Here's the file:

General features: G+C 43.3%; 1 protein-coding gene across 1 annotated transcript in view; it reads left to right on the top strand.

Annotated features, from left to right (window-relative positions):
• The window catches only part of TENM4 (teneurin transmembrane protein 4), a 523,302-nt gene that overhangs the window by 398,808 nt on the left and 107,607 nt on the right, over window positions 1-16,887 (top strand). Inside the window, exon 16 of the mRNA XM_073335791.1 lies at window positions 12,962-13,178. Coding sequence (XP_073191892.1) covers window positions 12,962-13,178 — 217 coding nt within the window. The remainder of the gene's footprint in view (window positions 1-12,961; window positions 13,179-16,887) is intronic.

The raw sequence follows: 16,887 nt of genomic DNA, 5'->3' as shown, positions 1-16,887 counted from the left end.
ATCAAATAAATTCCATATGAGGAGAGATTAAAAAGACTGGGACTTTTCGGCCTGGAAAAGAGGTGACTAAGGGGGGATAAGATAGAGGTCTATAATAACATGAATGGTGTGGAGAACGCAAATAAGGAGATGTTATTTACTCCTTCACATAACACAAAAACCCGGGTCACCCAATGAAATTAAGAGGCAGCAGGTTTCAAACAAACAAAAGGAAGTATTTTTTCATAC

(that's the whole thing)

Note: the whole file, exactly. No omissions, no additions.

General features: G+C 43.3%; 1 protein-coding gene across 1 annotated transcript in view; it reads left to right on the top strand.

Annotated features, from left to right (window-relative positions):
• The window catches only part of TENM4 (teneurin transmembrane protein 4), a 523,302-nt gene that overhangs the window by 398,808 nt on the left and 107,607 nt on the right, over window positions 1-16,887 (top strand). Inside the window, exon 16 of the mRNA XM_073335791.1 lies at window positions 12,962-13,178. Coding sequence (XP_073191892.1) covers window positions 12,962-13,178 — 217 coding nt within the window. The remainder of the gene's footprint in view (window positions 1-12,961; window positions 13,179-16,887) is intronic.

The raw sequence follows: 16,887 nt of genomic DNA, 5'->3' as shown, positions 1-16,887 counted from the left end.
ATCAAATAAATTCCATATGAGGAGAGATTAAAAAGACTGGGACTTTTCGGCCTGGAAAAGAGGTGACTAAGGGGGGATAAGATAGAGGTCTATAATAACATGAATGGTGTGGAGAACGCAAATAAGGAGATGTTATTTACTCCTTCACATAACACAAAAACCCGGGTCACCCAATGAAATTAAGAGGCAGCAGGTTTCAAACAAACAAAAGGAAGTATTTTTTCATAC